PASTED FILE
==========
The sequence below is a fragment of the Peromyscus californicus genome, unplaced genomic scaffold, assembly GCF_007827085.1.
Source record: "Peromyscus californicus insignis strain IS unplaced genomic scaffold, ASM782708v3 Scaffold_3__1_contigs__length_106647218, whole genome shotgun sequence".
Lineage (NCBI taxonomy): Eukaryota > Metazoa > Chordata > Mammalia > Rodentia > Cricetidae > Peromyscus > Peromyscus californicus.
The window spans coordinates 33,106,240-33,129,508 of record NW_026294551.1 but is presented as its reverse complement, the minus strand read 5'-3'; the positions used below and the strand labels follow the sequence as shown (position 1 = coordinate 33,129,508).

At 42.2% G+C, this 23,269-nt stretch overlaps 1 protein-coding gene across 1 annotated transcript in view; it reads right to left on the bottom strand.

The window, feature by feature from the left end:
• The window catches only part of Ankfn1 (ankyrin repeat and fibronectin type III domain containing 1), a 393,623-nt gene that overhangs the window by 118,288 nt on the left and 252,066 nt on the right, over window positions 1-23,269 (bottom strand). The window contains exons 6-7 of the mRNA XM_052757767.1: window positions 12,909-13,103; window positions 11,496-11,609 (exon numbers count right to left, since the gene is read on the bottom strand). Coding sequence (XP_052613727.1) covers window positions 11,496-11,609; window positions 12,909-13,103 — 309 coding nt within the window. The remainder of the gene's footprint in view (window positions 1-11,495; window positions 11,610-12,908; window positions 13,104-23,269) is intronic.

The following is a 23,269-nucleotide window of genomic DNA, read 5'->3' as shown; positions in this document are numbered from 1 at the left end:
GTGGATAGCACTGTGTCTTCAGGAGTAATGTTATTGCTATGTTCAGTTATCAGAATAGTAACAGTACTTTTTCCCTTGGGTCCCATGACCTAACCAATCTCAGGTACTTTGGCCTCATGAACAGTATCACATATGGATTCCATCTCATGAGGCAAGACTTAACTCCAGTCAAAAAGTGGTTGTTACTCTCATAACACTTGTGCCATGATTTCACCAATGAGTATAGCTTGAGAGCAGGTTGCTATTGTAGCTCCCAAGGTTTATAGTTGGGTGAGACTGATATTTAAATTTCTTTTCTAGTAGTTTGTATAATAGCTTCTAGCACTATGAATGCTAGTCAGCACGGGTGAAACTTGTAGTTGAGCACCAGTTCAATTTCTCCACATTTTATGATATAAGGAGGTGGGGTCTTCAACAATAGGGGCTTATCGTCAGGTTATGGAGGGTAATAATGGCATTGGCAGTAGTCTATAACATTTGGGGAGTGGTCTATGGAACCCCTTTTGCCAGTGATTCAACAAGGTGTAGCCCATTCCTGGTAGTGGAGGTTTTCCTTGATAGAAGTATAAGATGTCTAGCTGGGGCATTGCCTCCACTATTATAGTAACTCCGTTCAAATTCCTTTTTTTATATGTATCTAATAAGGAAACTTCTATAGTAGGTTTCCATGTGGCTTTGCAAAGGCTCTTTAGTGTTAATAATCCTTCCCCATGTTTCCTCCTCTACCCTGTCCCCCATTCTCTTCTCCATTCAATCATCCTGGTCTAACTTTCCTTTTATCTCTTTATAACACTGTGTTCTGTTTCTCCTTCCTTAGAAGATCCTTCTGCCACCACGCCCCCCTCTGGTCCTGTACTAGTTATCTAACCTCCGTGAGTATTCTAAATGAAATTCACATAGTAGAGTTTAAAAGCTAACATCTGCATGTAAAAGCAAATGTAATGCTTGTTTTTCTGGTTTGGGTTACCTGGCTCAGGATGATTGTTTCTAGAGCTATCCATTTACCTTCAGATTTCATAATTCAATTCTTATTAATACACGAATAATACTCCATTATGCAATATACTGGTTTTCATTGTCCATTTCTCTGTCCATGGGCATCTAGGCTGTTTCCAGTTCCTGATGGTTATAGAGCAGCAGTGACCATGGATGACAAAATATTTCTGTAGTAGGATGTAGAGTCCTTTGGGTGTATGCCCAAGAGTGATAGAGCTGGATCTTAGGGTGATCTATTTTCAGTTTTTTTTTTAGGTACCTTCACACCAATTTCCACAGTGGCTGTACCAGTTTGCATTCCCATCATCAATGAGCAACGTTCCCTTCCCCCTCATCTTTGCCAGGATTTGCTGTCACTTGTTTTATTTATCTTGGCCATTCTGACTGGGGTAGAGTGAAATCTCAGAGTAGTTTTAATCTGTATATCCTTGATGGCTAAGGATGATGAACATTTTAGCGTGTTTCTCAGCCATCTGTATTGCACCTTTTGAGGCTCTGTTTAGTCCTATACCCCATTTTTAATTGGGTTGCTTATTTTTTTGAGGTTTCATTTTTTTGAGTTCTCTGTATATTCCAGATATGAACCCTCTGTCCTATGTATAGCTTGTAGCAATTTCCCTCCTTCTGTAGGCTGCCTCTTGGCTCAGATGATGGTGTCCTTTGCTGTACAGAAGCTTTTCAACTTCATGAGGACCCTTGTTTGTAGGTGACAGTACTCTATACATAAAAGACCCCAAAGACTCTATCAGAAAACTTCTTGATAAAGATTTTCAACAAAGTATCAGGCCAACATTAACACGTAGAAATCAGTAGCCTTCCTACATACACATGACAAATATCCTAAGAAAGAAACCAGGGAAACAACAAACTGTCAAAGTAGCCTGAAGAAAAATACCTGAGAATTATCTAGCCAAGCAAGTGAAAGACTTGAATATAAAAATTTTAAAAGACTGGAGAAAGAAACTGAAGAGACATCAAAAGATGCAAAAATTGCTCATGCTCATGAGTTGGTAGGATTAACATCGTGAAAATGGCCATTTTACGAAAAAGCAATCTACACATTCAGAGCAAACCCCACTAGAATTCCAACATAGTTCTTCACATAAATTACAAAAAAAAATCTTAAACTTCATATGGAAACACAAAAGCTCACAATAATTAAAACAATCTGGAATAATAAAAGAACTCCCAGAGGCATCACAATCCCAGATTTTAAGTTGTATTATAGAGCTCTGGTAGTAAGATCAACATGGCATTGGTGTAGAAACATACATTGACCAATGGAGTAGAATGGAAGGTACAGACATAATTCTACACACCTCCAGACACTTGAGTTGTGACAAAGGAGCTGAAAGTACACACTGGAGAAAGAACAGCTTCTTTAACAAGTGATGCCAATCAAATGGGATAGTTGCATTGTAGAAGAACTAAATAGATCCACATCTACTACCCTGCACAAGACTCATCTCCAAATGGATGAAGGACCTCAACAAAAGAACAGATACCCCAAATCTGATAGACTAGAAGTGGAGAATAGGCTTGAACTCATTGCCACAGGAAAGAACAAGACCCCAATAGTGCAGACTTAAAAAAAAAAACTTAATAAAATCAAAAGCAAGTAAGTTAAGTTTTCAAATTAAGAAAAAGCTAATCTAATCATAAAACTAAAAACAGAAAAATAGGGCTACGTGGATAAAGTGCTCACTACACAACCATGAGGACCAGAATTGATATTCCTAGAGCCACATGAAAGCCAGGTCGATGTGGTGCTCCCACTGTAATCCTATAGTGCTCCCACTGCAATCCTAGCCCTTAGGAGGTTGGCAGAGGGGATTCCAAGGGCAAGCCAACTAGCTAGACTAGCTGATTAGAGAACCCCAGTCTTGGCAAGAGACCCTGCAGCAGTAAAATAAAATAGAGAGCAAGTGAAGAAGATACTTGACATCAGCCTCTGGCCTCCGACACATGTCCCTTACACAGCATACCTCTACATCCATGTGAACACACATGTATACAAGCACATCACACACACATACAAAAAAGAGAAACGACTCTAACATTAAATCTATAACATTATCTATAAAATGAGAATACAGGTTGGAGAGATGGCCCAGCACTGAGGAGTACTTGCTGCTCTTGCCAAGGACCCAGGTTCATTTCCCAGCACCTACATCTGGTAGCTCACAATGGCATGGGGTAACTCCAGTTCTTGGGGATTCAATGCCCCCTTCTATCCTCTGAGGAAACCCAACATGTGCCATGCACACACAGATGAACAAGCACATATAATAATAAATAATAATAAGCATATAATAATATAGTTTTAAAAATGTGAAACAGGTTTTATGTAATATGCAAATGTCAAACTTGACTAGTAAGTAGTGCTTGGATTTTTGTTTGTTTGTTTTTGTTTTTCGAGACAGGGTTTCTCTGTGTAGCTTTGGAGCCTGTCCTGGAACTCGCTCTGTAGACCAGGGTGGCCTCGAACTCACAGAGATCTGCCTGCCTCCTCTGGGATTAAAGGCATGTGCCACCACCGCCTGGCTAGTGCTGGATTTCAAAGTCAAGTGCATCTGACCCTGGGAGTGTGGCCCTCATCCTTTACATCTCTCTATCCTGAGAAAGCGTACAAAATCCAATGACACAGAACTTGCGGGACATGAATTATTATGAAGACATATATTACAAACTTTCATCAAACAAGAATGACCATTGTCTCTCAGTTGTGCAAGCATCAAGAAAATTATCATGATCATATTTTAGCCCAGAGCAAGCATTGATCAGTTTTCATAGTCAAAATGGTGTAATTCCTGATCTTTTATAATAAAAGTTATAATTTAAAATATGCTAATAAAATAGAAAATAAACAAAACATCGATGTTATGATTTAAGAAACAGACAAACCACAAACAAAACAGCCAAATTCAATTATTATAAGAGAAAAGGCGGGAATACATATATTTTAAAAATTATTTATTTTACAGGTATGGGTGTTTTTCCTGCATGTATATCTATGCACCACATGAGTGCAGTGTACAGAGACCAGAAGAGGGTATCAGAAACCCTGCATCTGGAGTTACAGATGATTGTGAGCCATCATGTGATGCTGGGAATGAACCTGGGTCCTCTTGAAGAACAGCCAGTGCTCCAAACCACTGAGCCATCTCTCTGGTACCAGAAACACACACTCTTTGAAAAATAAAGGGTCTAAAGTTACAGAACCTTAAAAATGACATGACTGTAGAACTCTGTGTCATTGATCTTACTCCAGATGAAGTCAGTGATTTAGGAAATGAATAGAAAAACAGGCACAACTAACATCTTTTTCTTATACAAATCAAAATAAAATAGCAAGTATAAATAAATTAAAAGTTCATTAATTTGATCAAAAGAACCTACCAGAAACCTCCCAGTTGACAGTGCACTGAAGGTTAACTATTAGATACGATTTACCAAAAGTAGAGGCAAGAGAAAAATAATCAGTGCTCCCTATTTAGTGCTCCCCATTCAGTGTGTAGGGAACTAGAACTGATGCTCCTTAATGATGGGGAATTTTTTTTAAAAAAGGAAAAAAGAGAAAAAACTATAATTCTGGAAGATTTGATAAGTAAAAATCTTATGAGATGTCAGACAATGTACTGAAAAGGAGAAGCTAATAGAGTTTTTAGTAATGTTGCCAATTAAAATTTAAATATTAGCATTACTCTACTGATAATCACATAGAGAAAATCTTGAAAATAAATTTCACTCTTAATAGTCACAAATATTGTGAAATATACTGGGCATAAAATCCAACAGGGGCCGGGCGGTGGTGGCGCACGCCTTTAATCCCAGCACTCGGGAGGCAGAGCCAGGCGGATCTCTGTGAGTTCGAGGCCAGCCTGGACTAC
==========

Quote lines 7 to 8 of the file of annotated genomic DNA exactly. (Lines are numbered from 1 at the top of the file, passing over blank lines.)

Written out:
• The window catches only part of Ankfn1 (ankyrin repeat and fibronectin type III domain containing 1), a 393,623-nt gene that overhangs the window by 118,288 nt on the left and 252,066 nt on the right, over window positions 1-23,269 (bottom strand). The window contains exons 6-7 of the mRNA XM_052757767.1: window positions 12,909-13,103; window positions 11,496-11,609 (exon numbers count right to left, since the gene is read on the bottom strand). Coding sequence (XP_052613727.1) covers window positions 11,496-11,609; window positions 12,909-13,103 — 309 coding nt within the window. The remainder of the gene's footprint in view (window positions 1-11,495; window positions 11,610-12,908; window positions 13,104-23,269) is intronic.

The following is a 23,269-nucleotide window of genomic DNA, read 5'->3' as shown; positions in this document are numbered from 1 at the left end: